Monday, October 03, 2005

Season of transition for Solano County ag commissioner Jerry Howard

Article Launched: 09/29/2005 06:41:11 AM

Season of transition for ag commissioner

By Jason Massad/Staff Writer

Jerry Howard is the new Agricultureal Commissioner/Sealer of Weights and Measures for Solano County. Howard, who recently moved to Vacaville from Calaveras County, has been getting familiar with the employees he manages and expects to soon get out and meet some of the area's farmers and growers. (Joel Rosenbaum/The Reporter)

The county's new agricultural commissioner, Jerry Howard, recently made one major move and is now preparing for another.

The good news is that the big move is behind him.

Howard, who came to the county in late July to replace outgoing agricultural commissioner Susan Cohen, left his commissioner post in Calaveras County, his longtime home, to resettle in Vacaville. He and his wife are now looking for a permanent home in Solano County.

While that dust settles, Howard is watching the boxes pile up in his office for a move upstairs to the agricultural department's new home on the second floor of the 501 Texas St. building in Fairfield.

Howard, however, seems well-prepared for the multitasking. He's the state's senior agricultural commissioner with 27 years experience, for one, and as a commissioner in Calaveras he managed agriculture, animal control, air pollution and had other duties.

In fact, a more simplified position was something that attracted Howard to the Solano County opening. Howard will make somewhere around $155,000 in total annual compensation, according to The Reporter's 2004 salary survey.

"In Calaveras, it seemed I was spending far less time on agriculture than a lot of other things," he said. "Solano County offered me the opportunity to concentrate on my priorities, what I have spent 35 years preparing to do."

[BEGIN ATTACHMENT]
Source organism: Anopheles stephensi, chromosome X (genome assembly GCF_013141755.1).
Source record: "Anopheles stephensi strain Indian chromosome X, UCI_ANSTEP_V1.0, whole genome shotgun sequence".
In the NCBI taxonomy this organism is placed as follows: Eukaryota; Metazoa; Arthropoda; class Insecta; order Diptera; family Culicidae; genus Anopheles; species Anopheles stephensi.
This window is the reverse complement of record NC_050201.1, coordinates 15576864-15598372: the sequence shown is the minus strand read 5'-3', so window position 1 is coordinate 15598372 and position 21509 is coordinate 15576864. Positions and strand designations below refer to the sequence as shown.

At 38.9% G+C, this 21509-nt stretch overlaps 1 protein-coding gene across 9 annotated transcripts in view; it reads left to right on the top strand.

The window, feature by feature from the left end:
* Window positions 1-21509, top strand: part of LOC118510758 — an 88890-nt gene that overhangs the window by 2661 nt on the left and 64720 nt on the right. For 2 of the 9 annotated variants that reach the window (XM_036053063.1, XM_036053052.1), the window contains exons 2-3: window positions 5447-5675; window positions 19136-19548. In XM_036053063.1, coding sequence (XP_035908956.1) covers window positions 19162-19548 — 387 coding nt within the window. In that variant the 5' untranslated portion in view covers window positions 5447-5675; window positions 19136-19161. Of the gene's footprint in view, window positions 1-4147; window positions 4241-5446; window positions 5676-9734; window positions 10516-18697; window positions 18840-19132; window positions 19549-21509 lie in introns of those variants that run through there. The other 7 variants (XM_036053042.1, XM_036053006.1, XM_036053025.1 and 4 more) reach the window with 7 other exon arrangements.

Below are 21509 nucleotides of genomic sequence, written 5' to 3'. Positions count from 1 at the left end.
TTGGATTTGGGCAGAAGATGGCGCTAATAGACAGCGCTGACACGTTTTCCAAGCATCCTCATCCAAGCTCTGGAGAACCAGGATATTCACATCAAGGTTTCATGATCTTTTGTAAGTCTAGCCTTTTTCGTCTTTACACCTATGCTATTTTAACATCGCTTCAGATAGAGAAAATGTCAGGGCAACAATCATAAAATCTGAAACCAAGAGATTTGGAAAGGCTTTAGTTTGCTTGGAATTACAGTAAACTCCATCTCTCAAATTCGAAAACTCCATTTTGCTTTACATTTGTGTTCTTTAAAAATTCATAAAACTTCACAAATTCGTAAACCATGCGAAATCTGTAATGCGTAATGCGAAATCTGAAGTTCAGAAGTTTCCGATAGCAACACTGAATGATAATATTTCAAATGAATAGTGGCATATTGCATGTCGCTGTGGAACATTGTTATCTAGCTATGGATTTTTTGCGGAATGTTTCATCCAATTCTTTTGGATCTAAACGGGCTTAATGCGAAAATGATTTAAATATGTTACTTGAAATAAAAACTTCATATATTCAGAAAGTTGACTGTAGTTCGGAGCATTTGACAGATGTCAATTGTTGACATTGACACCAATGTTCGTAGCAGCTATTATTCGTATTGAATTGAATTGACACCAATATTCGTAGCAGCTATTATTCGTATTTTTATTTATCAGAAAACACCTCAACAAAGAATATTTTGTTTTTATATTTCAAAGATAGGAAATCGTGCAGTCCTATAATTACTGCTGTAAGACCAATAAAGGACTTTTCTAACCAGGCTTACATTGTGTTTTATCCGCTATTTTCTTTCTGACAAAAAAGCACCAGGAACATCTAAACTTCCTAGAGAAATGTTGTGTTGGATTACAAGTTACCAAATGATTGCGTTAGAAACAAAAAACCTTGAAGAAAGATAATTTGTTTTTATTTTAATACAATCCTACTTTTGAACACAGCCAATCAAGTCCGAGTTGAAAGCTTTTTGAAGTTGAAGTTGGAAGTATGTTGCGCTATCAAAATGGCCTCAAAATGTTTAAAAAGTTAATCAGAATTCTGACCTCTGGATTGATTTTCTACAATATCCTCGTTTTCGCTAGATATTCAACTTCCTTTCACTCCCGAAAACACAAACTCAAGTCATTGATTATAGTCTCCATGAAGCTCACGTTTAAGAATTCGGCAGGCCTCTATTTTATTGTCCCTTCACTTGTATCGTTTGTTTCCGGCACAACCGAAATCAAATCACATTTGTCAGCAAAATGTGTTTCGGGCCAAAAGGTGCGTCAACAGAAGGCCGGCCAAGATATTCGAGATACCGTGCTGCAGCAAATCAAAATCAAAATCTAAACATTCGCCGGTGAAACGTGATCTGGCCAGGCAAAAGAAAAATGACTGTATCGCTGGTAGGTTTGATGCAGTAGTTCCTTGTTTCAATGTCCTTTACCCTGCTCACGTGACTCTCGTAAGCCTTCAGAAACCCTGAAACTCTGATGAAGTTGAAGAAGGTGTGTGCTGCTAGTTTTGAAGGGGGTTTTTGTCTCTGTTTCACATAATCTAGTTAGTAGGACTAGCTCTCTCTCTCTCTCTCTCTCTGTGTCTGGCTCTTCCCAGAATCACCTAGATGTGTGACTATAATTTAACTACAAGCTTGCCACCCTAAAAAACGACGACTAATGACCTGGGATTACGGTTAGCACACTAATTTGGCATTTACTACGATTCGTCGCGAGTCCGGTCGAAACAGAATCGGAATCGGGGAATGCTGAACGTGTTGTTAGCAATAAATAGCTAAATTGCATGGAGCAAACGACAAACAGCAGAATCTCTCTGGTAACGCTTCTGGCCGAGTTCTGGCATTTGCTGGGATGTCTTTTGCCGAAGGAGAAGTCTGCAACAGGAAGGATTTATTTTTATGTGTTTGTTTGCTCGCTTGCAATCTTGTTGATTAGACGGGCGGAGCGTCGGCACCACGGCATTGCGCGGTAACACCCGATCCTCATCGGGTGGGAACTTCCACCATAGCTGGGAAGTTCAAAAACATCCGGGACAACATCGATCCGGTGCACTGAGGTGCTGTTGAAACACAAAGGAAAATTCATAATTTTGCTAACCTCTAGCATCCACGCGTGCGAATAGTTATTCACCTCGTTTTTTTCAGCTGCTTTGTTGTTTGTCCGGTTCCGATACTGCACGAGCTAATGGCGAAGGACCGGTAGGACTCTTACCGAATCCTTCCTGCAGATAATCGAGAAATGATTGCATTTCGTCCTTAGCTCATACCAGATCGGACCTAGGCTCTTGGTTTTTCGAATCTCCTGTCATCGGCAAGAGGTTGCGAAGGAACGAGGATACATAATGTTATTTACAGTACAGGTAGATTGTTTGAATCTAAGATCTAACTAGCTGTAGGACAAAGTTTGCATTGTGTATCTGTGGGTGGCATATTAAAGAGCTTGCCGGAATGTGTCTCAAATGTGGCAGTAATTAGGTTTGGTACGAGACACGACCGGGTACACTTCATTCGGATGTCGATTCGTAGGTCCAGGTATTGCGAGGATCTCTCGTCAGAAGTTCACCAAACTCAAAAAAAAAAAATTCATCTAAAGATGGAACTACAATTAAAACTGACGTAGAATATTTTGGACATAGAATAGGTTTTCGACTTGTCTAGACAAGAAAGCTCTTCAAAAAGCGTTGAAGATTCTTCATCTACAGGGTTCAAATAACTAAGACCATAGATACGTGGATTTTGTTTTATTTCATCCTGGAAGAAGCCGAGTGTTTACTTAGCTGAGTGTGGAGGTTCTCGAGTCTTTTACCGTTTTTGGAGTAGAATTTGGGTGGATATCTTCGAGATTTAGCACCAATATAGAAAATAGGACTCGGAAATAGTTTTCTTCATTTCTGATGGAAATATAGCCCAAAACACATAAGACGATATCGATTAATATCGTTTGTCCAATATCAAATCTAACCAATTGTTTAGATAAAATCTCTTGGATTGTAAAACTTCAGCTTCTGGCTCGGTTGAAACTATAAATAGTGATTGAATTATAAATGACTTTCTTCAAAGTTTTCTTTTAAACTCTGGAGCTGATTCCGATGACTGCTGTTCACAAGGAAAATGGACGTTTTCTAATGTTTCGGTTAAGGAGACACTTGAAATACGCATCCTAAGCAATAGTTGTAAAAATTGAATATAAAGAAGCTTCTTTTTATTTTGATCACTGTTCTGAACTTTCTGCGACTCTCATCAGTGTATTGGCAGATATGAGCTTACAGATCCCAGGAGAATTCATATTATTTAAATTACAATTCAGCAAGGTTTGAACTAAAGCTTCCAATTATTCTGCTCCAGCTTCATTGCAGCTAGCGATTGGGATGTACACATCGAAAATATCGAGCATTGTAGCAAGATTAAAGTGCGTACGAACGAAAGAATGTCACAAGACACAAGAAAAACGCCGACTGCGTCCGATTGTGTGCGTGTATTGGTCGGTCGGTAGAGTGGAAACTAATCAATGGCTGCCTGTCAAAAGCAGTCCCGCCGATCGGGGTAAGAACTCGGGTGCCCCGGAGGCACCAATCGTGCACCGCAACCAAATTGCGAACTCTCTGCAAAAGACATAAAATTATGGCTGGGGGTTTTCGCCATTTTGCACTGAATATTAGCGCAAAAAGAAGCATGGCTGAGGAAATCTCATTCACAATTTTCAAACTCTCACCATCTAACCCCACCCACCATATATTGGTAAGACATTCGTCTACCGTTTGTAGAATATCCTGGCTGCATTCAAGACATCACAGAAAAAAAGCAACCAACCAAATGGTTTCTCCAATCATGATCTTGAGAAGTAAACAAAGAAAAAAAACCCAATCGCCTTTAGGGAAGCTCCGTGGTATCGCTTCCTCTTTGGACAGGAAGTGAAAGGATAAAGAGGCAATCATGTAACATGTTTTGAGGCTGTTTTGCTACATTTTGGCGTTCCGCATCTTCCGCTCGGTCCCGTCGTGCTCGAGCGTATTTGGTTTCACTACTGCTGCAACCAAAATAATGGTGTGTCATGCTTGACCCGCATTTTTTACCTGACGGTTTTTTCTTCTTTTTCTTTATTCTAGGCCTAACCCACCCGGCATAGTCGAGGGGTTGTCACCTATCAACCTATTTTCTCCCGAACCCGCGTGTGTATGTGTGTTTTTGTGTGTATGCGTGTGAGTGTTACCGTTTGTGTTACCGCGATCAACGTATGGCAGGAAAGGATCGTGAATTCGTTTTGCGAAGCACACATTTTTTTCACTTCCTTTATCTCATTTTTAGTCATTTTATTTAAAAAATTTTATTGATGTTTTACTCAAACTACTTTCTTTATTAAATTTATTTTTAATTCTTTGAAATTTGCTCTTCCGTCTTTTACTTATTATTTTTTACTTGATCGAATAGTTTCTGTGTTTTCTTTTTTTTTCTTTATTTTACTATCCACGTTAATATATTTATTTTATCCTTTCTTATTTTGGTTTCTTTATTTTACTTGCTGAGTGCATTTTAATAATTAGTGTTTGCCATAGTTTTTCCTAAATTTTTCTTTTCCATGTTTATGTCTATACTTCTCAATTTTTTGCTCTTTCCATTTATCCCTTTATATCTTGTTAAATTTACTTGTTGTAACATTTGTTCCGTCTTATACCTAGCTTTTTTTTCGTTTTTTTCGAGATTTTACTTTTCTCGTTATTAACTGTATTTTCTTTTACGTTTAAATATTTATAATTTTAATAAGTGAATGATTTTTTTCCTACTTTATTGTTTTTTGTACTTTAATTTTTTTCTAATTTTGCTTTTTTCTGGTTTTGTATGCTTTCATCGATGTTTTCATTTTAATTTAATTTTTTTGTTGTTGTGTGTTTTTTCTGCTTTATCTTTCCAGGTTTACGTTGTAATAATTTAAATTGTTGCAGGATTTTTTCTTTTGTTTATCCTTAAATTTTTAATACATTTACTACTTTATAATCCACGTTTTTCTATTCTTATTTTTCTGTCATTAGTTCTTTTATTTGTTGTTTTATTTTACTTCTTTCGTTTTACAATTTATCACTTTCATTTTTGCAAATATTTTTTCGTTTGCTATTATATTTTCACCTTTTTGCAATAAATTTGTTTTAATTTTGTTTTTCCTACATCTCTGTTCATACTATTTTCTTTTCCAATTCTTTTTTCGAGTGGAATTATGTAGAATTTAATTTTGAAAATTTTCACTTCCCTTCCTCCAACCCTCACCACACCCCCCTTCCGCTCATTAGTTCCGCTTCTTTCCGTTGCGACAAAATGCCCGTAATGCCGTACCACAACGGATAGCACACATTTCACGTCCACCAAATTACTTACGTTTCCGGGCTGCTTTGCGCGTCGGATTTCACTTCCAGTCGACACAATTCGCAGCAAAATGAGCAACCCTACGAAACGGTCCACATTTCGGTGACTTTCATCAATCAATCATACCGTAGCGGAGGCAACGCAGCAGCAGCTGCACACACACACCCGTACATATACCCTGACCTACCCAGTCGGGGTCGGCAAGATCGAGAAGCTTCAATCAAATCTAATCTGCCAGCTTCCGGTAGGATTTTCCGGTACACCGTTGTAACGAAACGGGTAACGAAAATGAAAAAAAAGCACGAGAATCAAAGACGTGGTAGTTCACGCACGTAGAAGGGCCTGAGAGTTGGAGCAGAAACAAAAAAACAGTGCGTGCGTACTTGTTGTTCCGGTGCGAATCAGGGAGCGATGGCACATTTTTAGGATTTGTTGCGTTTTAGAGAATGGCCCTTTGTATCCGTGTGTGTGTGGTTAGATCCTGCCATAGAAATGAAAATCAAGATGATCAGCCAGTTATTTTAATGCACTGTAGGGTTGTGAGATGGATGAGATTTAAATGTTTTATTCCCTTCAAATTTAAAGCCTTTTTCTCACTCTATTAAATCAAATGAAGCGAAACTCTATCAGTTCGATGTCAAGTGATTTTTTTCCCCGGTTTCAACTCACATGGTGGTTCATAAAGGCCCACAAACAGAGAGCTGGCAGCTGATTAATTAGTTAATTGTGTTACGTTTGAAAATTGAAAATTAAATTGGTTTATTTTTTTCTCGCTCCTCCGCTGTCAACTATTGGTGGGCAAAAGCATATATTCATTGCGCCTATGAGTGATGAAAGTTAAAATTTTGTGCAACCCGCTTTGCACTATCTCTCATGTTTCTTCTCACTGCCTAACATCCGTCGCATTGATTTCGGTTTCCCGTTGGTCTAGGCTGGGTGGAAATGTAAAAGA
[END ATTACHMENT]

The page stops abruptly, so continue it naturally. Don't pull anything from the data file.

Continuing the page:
So far, he's been getting familiar with employees he manages and expects soon to get out and meet some of the farmers and growers in the county, he said.

Howard's position is an interesting hybrid: his main roles are to promote and protect the county's $205 million dollar agricultural economy, perform the weights and measure duties and regulate the pesticides used by the same growers and farmers he's promoting.

A news article posted on the wall in the agriculture office may be an indication that Howard will is interested in pesticide enforcement.

A recent investigation by The Record in Stockton revealed that Solano County ranks as one of the lowest in the state in terms of fines issued to farmers and growers for pesticide violations.

While more than 1,000 violations were found in Solano County during a six-year period ending when Cohen was commissioner, only two fines were issued, according to information gathered by The Record from the California Department of Pesticide Regulation.

Howard said the article was posted in the ag commissioner's office by staff as a reminder for how the public might view the agency.

"My staff posted it on the wall, and I've tended to leave it there," he said. "Staff needs to know that the public perception is what they read and what they see. Perception can become reality."

For his part, Howard said that there is much more to pesticide enforcement than issuing fines.

Farmers need to know the rules, know what's expected of them and regulations need to be consistently enforced. Calaveras had a much higher rate of fines issued than Solano County, as reported in The Record's investigation.

"Our job as regulators is to keep a level playing field," he said. "It's important that everyone be on a level playing field. If the rules aren't consistently enforced, it can be an unfair business advantage."

If the pesticide enforcement is a source of concern, Howard said that one of the county's hot-button issues, fighting the infestation of the glassy-winged sharpshooter in Vacaville, is a well-organized effort.

County inspectors haven't found the wine grape pest since May, a very good sign indeed.

"We have a very aggressive posture on the sharpshooter," Howard said. "We need to continue with the program that's been established."

Jason Massad can be reached at

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